2014 is the year when Shakespeare Festival, a native-speaking play festival for college students, celebrates its 32nd anniversary. Its untiring journey has already been underway beyond a generation— unprecedentedly long in the history of our country’s English literature academic circles. Since 2003, professors with membership in the academic society established a drama company alongside with a students’ play contest, introducing native-language play performance directly on the stage, encouraging student festival, and enabling general public to experience the essence of the authentic native-language plays of Shakespeare. This year’s festival is particularly meaningful, as it celebrates the 450th anniversary of Shakespeare’s birth.
Through Shakespeare, this festival aims to offer a meaningful opportunity to contemplate on human existence and the course of life; it also strives to provide each student with a beautiful experience of youth. In the 2nd Shakespeare Festival held on September 27, 2014, student play teams from Kwangwoon University, Kyonggi University, Sungshin Women‘s University, Daejin University, Seoul National University of Science and Technology, and Soonchunhyang University graced the stage.
The professors’ drama company Korea Shakespeare’s Kids showcased a Julius Caesar performance. This drama company was founded in 2003 by professor members of Korea’s Shakespeare academic society majoring in Shakespeare and university teaching. Unique in performing native-language plays, this drama company is a non-profit organization that annually gives free high-class performances of Shakespeare’s plays to general public, scholars, and students. To revitalize the high-class native-language play performance domestically and to enhance its educational effect, the professors majoring in Shakespeare and often responsible for the translation or dramaturgy for the performances of established drama companies are personally participating in regular performances, a play per year. Recently, as a part of The World Festival of National Theaters hosted every fall by National Theater, Shakespeare Festival jointly held by Shakespeare academic society and the National Theater gave a special performance, for which it received an avalanche of favorable comments, gaining yet more support from the audience. Professors’ drama company is trying to implement performance sharing with the public and is also planning for performances overseas.
As a part of Shakespeare cultural festival, the Shakespeare Recitation Drama Festival Sharing With Citizens is to be held. In the recitation drama festival, the members of the People Who Enjoy Shakespeare society, made up from general public and students, can recite the dialogues from Shakespeare’s works and show off their voice performance abilities. The goal of this event is to provide an opportunity for the citizens who are less likely to be directly exposed to the humanities and, in particular, Shakespeare, to polish their ability for dialogue recitation, dialogue acting, etc. in a format that is similar to poetry reading and, through this, make them enjoy the essence of Shakespeare, as well as elegant global cultures. A collection of Shakespeare’s soliloquies featuring the Kwangwoon University students of the English Language and Literature department and some other departments drew a great attention with their peculiar monologue format. The director of Kwangwoon University explained this as follows:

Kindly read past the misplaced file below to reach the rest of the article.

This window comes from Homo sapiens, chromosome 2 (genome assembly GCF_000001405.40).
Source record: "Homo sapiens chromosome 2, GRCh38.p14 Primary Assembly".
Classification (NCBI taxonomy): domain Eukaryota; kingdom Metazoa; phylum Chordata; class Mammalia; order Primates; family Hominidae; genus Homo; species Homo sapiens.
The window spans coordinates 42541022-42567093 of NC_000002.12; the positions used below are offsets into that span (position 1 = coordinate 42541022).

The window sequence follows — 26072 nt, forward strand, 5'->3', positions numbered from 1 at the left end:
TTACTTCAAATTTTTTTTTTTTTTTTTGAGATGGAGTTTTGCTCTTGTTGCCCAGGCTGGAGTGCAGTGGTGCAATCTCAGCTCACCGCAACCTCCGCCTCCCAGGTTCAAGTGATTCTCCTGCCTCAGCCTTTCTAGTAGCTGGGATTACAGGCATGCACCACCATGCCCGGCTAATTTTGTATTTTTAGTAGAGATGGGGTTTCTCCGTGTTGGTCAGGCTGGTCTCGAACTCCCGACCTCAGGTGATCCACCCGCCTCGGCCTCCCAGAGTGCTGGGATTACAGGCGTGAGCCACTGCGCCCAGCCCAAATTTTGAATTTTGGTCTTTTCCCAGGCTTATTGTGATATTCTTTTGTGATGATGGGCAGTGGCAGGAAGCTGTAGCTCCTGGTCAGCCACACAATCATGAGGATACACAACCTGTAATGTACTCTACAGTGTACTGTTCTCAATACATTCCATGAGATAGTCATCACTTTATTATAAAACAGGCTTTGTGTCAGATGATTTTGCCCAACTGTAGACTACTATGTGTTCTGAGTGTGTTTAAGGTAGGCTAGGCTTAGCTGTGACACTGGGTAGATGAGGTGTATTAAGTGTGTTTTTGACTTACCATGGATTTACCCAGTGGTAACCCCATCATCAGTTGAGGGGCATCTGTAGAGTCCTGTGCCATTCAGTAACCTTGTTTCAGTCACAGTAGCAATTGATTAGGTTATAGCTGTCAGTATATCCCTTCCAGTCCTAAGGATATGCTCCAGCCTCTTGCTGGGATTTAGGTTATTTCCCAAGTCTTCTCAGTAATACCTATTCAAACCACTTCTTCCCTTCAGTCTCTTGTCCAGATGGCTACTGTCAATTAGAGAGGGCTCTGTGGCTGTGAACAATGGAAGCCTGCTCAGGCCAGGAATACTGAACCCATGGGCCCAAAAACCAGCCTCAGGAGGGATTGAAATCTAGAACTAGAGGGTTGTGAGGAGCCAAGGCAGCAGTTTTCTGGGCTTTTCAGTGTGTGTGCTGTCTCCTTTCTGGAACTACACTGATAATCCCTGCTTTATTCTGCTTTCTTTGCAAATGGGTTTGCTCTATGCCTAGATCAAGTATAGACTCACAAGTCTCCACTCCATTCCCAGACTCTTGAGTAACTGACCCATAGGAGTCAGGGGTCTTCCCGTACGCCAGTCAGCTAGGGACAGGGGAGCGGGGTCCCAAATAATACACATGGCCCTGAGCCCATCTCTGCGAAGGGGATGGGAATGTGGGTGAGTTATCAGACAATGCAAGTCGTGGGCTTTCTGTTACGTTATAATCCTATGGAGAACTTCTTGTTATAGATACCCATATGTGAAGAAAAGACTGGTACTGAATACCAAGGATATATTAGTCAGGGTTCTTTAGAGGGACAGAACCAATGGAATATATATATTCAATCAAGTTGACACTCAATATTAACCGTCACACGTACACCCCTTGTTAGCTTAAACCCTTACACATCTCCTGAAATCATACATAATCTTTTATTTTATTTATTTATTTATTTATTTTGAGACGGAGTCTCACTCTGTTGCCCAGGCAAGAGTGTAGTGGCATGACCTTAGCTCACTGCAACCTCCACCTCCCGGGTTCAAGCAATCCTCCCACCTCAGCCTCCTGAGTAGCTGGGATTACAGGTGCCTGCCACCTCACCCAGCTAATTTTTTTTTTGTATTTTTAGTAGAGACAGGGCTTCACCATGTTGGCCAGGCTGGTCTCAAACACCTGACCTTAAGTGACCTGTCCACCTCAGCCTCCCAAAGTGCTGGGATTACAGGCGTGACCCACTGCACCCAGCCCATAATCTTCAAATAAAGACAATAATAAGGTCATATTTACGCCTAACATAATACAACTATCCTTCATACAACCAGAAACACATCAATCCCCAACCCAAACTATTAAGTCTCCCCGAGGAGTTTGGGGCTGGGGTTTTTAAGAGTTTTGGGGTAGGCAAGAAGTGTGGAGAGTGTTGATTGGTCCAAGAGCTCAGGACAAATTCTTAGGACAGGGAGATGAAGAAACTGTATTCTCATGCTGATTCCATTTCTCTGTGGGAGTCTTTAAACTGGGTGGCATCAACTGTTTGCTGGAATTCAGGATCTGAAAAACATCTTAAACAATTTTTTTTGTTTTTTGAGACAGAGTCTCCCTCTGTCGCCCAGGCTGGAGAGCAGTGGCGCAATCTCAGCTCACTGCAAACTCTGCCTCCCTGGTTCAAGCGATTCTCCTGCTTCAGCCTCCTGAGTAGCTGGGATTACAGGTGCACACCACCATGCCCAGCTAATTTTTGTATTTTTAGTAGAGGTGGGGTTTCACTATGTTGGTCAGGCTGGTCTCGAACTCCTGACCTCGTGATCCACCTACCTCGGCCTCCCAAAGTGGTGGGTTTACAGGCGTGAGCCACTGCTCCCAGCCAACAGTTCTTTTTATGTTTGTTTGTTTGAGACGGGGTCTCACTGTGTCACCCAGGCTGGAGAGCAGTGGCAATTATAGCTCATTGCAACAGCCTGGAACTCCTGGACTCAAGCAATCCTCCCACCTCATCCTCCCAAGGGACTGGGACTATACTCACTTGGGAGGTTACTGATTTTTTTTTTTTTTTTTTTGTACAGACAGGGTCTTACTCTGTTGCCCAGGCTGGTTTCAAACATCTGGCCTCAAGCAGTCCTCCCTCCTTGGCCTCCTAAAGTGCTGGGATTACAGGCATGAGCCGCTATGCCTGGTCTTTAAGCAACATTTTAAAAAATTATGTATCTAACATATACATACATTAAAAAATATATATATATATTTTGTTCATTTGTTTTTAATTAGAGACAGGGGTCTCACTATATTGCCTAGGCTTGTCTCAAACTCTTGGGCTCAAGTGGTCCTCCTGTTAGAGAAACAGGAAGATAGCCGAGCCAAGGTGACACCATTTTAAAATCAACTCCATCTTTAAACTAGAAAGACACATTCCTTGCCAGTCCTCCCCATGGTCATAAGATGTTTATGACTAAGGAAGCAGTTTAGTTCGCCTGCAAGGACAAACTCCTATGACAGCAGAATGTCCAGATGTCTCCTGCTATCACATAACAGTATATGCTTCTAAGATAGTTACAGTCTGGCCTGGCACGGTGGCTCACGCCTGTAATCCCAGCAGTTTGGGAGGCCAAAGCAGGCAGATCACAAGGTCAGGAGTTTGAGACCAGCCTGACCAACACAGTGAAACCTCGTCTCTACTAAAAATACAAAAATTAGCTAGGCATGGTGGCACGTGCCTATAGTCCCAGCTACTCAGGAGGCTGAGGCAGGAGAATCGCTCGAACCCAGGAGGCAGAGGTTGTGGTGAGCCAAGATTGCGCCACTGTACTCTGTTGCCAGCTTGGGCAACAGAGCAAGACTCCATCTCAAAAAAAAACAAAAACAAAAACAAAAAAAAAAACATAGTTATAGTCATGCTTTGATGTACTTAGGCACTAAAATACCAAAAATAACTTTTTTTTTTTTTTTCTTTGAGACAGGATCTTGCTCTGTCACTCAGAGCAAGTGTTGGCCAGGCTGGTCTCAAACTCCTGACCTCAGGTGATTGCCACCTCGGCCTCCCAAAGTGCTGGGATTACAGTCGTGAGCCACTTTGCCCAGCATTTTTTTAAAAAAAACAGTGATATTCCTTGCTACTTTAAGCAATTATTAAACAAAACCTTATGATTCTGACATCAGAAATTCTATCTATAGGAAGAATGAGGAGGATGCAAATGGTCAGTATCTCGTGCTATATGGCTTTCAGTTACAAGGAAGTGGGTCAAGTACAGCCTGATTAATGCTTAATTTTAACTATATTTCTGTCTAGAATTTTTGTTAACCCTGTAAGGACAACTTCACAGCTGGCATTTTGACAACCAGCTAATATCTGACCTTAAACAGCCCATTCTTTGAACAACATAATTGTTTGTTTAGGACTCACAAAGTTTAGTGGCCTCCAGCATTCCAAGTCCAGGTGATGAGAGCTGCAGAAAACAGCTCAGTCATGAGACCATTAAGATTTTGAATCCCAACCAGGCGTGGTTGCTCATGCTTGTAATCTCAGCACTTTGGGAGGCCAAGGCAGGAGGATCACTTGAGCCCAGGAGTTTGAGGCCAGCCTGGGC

“This year, we wanted to show the diversity of Shakespeare by showcasing individual soliloquies from various Shakespeare’s plays.Therefore, we decided to have a monologue show with each actor performing one or two different monologues from different plays.This not only showcases Shakespeare’s great diversity, but also demonstrates the diversity that Kwangwoon University students are capable of.”
Most actors were given two different roles to memorize, making thus the students face the challenge of portraying two different characters and helping them to overcome the language barrier. Shakespeare can be difficult to understand, so our students had workshops with both myself and the technical director, Amy Harp, to develop a greater understanding of the language and to drill pronunciation. Acting presented another challenge, so I worked with each of our actors to make decisions about the portrayed characters, varying emotional and vocal levels, and finding moments in each of their monologues. Our students worked hard and continued to develop and grow into their characters throughout this learning process.
Due to the simple nature of a monologue show, we decided to keep the technical aspects at a minimum. We wanted the focus to be on the language of Shakespeare, rather than on the flash of theatre. Therefore, we are currently using fewer music and props than in previous years, in the hope that this should engage the audience to focus more on the actors.
As we are not doing a play in a traditional sense, the flow is different. Each actor will come on the stage and perform a 1-3 minute monologue and then the next person will perform a monologue from a completely different play. We hope you enjoy our showcasing A Collection of Shakespeare’s Soliloquies.
Kwangwoon University team won an award for acting and had the ceremony of disbanding with the blessing of professors and presidents. We sincerely want this tradition of the English Language and Literature department to continue for many years to come.
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